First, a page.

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Publisher: St. Martin's Griffin
Source: Publisher provided for review through Netgalley
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Fate and fortune. Power and passion. What does it take to be the queen of a kingdom when you’re only seventeen?Well. I'm pretty sad. I think everyone saying how wonderful The Star-Touched Queen is got to me, and I had really high expectations coming in--which were definitely not met. Yes, the writing is pretty and it's an interesting idea, but it fell short for me.
Maya is cursed. With a horoscope that promises a marriage of death and destruction, she has earned only the scorn and fear of her father’s kingdom. Content to follow more scholarly pursuits, her whole world is torn apart when her father, the Raja, arranges a wedding of political convenience to quell outside rebellions. Soon Maya becomes the queen of Akaran and wife of Amar. Neither roles are what she expected: As Akaran’s queen, she finds her voice and power. As Amar’s wife, she finds something else entirely: Compassion. Protection. Desire…
But Akaran has its own secrets—thousands of locked doors, gardens of glass, and a tree that bears memories instead of fruit. Soon, Maya suspects her life is in danger. Yet who, besides her husband, can she trust? With the fate of the human and Otherworldly realms hanging in the balance, Maya must unravel an ancient mystery that spans reincarnated lives to save those she loves the most…including herself.
As I said, the writing is pretty. Downright gorgeous in places, but, like I've seen others say, it gets to be too much. There's a difference between making your phrasing evocative and descending almost into senselessness. I'm not saying that's necessarily what's going on in The Star-Touched Queen, but very nearly, for sure.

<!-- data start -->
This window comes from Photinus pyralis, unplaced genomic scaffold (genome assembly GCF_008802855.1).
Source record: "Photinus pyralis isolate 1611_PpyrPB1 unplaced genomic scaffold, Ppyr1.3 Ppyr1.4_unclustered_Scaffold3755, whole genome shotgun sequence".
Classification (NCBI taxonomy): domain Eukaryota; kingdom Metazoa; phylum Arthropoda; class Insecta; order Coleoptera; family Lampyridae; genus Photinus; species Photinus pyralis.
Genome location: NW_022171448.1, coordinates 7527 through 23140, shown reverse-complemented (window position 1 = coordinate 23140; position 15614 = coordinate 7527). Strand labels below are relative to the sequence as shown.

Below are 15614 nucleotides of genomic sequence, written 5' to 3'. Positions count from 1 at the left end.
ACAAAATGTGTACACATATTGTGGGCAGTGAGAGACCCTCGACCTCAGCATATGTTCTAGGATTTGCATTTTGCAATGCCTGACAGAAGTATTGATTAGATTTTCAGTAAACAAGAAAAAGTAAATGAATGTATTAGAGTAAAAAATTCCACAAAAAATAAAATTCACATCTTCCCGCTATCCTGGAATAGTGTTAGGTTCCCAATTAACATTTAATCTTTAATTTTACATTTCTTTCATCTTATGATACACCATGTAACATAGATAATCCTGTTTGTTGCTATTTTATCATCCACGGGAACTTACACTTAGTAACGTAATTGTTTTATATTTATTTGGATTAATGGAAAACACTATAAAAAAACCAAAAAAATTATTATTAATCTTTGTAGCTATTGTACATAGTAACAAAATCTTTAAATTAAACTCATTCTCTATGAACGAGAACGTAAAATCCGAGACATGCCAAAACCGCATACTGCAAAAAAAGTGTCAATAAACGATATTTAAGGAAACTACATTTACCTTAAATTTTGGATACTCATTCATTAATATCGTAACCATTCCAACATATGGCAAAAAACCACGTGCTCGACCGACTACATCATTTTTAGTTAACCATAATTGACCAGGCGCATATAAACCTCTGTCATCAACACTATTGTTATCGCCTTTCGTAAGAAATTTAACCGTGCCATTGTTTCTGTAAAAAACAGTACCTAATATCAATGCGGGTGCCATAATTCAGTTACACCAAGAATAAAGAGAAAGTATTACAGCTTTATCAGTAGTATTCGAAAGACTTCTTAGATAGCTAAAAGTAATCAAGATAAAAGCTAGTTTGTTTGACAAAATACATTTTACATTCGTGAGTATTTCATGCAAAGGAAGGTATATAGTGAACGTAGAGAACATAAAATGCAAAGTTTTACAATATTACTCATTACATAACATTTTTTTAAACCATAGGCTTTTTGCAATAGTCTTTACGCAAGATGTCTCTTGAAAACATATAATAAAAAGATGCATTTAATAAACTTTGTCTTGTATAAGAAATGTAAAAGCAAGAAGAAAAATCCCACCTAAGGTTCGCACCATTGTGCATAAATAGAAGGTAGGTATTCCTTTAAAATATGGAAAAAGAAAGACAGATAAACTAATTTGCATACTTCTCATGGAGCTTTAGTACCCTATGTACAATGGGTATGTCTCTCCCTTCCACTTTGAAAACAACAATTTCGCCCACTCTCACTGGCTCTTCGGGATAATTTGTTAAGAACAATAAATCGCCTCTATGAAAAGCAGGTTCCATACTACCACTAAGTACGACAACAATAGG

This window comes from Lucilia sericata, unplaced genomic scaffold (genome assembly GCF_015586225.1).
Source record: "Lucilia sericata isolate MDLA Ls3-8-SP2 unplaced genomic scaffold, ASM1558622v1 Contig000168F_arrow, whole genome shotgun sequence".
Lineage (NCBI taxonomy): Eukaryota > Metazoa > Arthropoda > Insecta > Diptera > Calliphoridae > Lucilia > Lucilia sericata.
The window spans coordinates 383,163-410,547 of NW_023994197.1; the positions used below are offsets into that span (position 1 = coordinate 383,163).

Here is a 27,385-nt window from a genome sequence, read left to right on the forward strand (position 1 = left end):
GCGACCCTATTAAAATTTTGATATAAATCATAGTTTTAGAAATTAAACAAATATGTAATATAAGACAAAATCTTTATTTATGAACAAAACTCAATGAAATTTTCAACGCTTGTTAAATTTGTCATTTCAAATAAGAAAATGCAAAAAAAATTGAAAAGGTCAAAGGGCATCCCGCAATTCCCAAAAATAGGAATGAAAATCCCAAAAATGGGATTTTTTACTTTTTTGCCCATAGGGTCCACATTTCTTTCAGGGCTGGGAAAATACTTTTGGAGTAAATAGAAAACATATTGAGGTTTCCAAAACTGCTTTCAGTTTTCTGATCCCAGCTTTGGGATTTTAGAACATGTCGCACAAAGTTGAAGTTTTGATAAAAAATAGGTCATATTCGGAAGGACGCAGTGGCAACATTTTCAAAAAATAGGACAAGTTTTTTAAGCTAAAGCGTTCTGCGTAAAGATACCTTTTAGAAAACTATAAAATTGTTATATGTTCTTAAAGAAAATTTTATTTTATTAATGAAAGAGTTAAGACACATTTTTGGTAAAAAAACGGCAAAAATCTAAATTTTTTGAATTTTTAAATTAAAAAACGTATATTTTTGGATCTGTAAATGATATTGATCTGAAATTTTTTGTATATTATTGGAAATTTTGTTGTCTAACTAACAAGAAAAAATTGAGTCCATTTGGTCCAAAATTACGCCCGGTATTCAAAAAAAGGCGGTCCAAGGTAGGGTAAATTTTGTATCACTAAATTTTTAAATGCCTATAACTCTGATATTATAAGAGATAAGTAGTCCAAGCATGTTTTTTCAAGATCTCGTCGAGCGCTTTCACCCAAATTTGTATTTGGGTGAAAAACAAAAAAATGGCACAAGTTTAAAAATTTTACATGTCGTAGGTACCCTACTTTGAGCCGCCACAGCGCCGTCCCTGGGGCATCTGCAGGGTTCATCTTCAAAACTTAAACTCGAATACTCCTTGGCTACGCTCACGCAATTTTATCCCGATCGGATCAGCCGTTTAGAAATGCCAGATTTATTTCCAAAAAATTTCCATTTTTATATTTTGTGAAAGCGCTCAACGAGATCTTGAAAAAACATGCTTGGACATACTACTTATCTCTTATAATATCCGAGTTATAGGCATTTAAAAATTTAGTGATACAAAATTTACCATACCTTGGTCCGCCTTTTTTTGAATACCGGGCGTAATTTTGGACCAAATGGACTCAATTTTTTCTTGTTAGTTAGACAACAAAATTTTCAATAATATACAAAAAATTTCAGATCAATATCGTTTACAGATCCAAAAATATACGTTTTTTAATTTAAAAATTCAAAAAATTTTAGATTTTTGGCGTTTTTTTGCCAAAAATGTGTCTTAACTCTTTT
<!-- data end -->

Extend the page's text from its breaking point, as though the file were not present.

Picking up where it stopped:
I also found the middle to be desperately boring. At the beginning of the book, I was totally engaged, loving seeing Maya go into the rafters to spy on her father's meetings and was so interested to see where she'd be going with Amar. But, once Maya gets to Amar's kingdom, the momentum seems to just stop. I went from reaching for the book at every moment to dreading when I'd make myself pick it up again. And I was never sold on Amar and Maya's romance--it made "sense", I suppose, but you've just gotta give me some development of the relationship for me to buy in.
Even so, I didn't completely hate The Star-Touched Queen. The writing had some really wonderful moments, and I loved all the stories Maya told her sister. I know there are countless people who have loved this and I am definitely in the minority, but I simply couldn't get past those problems.
Roshani Chokshi comes from a small town in Georgia where she collected a Southern accent, but does not use it unless under duress. She grew up in a blue house with a perpetually napping bear-dog. At Emory University, she dabbled with journalism, attended some classes in pajamas, forgot to buy winter boots and majored in 14th century British literature. She spent a year after graduation working and traveling and writing. After that, she started law school at the University of Georgia where she's learning a new kind of storytelling. The Star-Touched Queen is her first novel.